- a stage in a sequence of events at which the trend of all future events, especially for better or for worse, is determined; turning point.
- a condition of instability or danger, as in social, economic, political, or international affairs, leading to a decisive change.
- a dramatic emotional or circumstantial upheaval in a person's life.
- the point in the course of a serious disease at which a decisive change occurs, leading either to recovery or to death.
- the change itself.
- the point in a play or story at which hostile elements are most tensely opposed to each other.
- of, referring to, or for use in dealing with a crisis.
Origin of crisis
Examples from the Web for post-crisis
- a crucial stage or turning point in the course of something, esp in a sequence of events or a disease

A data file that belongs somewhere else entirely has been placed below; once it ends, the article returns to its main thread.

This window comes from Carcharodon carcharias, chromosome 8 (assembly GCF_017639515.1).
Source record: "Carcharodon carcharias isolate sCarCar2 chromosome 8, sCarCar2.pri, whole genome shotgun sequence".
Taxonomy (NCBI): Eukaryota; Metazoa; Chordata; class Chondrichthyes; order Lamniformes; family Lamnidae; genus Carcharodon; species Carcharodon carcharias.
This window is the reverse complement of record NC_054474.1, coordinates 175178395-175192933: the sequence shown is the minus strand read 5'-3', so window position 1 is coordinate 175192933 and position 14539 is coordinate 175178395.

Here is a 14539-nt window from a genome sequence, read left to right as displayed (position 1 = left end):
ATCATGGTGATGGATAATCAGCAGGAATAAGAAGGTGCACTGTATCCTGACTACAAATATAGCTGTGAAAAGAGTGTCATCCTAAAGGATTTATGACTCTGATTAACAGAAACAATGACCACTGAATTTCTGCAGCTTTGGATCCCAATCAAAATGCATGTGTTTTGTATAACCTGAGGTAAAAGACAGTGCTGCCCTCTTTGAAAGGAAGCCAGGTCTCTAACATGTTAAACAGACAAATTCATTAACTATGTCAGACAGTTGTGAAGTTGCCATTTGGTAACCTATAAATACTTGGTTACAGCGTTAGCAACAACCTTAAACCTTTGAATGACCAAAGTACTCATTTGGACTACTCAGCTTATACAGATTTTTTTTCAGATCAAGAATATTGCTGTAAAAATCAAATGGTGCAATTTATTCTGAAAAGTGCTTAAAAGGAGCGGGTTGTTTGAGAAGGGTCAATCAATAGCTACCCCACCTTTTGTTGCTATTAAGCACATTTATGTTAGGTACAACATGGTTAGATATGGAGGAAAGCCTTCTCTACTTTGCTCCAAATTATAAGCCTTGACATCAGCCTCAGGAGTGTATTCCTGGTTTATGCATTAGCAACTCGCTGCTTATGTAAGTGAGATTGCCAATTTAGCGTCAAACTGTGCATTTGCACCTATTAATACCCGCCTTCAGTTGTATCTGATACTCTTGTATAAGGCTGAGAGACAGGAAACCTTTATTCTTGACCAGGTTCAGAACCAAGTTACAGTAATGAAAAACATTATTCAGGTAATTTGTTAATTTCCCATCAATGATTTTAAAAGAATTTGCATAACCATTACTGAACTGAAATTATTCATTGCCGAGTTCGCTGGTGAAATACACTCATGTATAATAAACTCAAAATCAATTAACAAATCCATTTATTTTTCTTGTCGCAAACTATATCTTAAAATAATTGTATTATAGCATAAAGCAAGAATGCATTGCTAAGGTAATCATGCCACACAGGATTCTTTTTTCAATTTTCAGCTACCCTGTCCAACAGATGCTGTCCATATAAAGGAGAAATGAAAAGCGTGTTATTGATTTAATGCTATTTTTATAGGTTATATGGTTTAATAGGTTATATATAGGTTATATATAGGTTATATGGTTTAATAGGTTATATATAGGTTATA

- an unstable period, esp one of extreme trouble or danger in politics, economics, etc
- pathol a sudden change, for better or worse, in the course of a disease
Word Origin and History for post-crisis
early 15c., from Latinized form of Greek krisis "turning point in a disease" (used as such by Hippocrates and Galen), literally "judgment, result of a trial, selection," from krinein "to separate, decide, judge," from PIE root *krei- "to sieve, discriminate, distinguish" (cf. Greek krinesthai "to explain;" Old English hriddel "sieve;" Latin cribrum "sieve," crimen "judgment, crime," cernere (past participle cretus) "to sift, separate;" Old Irish criathar, Old Welsh cruitr "sieve;" Middle Irish crich "border, boundary"). Transferred non-medical sense is 1620s in English. A German term for "mid-life crisis" is Torschlusspanik, literally "shut-door-panic," fear of being on the wrong side of a closing gate.
- A sudden change in the course of a disease or fever, toward either improvement or deterioration.
- An emotionally stressful event or a traumatic change in one's life.